Commentary

Legislature advances civil asset forfeiture reform bill

on

An attempt to rein in one of the state’s most troublesome acts is gaining steam in the Maine Legislature.

A new bill aimed at strengthening individual rights against civil asset forfeiture passed votes in the Maine House and Senate last week. LD 1521, sponsored by Rep. Billy Bob Faulkingham (R-Winter Harbor), faces one more vote in each chamber before it can be sent to Gov. Janet Mills’ desk.

Under current law, individuals must only be alleged of a crime in order for law enforcement to seize their property.

The new bill requires that for property to be forfeited to the state, the owner must be convicted of a crime in which the property was involved. It also prohibits a law enforcement agency or other entity from transferring or referring the seized property to a federal agency.

A third requirement of the bill is that records of forfeited property must be posted by the Department of Public Safety (DPS) on a publicly accessible website.

An amendment to the bill added exceptions to the requirement of conviction for criminal forfeiture like, for instance, situations with a plea agreement or if the defendant was deported, among others.

The amendment also outlines the right to a prompt hearing after assets have been seized for either the defendant or any person interested in the seized property.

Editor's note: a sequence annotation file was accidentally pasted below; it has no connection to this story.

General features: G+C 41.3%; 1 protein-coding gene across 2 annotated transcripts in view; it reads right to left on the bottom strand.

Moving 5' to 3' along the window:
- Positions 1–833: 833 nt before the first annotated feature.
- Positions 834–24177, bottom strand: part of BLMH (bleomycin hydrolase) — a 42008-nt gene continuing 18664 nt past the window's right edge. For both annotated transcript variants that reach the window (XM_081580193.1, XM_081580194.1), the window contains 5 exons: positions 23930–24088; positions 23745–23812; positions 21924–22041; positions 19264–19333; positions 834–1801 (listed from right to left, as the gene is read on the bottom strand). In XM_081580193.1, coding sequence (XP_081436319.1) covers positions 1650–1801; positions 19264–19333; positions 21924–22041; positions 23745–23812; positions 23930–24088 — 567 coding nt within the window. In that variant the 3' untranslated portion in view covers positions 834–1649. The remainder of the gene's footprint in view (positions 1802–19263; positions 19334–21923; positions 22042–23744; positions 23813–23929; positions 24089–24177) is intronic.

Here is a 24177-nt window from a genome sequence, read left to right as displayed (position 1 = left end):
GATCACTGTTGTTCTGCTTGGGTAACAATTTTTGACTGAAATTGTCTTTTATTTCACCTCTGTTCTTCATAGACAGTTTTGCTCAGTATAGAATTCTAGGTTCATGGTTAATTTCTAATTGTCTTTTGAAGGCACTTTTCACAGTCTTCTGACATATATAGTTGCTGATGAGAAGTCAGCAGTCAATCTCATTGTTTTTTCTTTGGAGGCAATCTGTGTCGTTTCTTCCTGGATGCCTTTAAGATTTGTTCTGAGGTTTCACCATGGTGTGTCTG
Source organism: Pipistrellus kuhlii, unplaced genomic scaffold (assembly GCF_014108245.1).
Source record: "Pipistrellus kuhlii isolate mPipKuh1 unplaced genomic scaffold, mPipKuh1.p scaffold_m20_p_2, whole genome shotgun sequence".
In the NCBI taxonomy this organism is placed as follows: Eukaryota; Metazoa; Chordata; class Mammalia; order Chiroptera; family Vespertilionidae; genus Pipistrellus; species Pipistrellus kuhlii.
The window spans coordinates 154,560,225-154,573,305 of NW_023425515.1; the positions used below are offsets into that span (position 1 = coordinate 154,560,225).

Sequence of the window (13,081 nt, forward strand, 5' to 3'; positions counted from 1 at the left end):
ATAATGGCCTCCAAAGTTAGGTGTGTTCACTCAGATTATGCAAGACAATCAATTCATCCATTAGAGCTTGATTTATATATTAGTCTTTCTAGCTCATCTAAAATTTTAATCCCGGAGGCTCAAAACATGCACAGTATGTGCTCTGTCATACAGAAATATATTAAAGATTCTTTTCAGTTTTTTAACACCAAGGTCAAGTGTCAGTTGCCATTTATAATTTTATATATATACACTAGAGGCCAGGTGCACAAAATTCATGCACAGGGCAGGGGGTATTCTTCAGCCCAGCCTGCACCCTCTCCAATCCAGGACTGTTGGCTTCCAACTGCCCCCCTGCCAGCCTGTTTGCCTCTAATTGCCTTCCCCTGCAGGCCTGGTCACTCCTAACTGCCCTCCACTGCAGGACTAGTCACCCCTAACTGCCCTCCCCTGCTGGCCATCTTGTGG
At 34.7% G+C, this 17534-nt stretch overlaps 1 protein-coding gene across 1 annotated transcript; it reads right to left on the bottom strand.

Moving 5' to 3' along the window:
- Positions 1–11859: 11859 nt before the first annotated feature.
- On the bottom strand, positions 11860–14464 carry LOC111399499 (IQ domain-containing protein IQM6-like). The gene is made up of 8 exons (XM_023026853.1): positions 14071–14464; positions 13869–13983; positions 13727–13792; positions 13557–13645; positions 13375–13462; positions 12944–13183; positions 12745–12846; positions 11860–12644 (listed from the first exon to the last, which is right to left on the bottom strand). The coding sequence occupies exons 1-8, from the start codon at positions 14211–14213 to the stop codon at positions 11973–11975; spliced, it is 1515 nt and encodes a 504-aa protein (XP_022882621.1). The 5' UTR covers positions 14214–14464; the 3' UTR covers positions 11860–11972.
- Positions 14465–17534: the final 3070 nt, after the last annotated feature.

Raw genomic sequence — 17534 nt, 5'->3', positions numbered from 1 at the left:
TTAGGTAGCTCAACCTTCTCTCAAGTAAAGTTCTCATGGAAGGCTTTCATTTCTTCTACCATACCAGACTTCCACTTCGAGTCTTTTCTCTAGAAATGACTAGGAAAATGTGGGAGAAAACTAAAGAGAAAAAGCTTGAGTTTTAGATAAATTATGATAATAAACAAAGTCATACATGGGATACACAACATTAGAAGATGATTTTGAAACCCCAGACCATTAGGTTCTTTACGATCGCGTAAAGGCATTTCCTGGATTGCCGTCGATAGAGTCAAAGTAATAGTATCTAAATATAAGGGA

If passed and signed into law by Gov. Mills, such a reform would be a major victory for civil rights and the protection of individual liberty.

Under current Maine law, the DPS is required to give quarterly reports on all assets seized through civil forfeiture to the Office of Fiscal and Program Review (OFPR). In practice, though, that’s not how it works.

According to a 2018 report from the Maine Beacon, there is no record of such a quarterly report ever being submitted to OFPR.

Further, the law requires that any seized money is deposited into Maine’s general fund, not held by the individual police departments.

The same report found that Maine’s law enforcement bucked this requirement. Maine’s OFPR confirmed that, other than one deposit of $4,335 that was made by DPS in 2010, no recent funds seized through property forfeitures have gone into Maine’s general fund.

As Rep. Faulkingham said in his testimony in support of the bill, it “completely ends civil forfeiture, and moves all forfeiture to the criminal forfeiture category.”

According to the Washington Post, in 2014, civil asset forfeitures amounted to more total losses than the amount of property stolen by burglars.

The passage of LD 1521 would deliver on the all-important right guaranteed under the Fifth Amendment: “No person shall… be deprived of life, liberty, or property, without due process of law.”

“Due process” is the key phrase here. The fact that an individual must only be alleged to have committed a crime to have their property seized by the state is an affront to the civil liberties guaranteed to all of us under the Constitution.

LD 1521 is Maine’s most meaningful civil asset forfeiture reform in years, and if it passes, it will put an end to the unjust practice of seizing property from an individual who has not been convicted of a crime.

About Nick Linder

Nicholas Linder, of Cincinnati, is a communications Intern for Maine Policy Institute. He is going into his second year of studying finance and public policy analysis at The Ohio State University. On campus, he is involved with Students Consulting for Nonprofit Organizations and Business for Good.

Recommended for you

Comments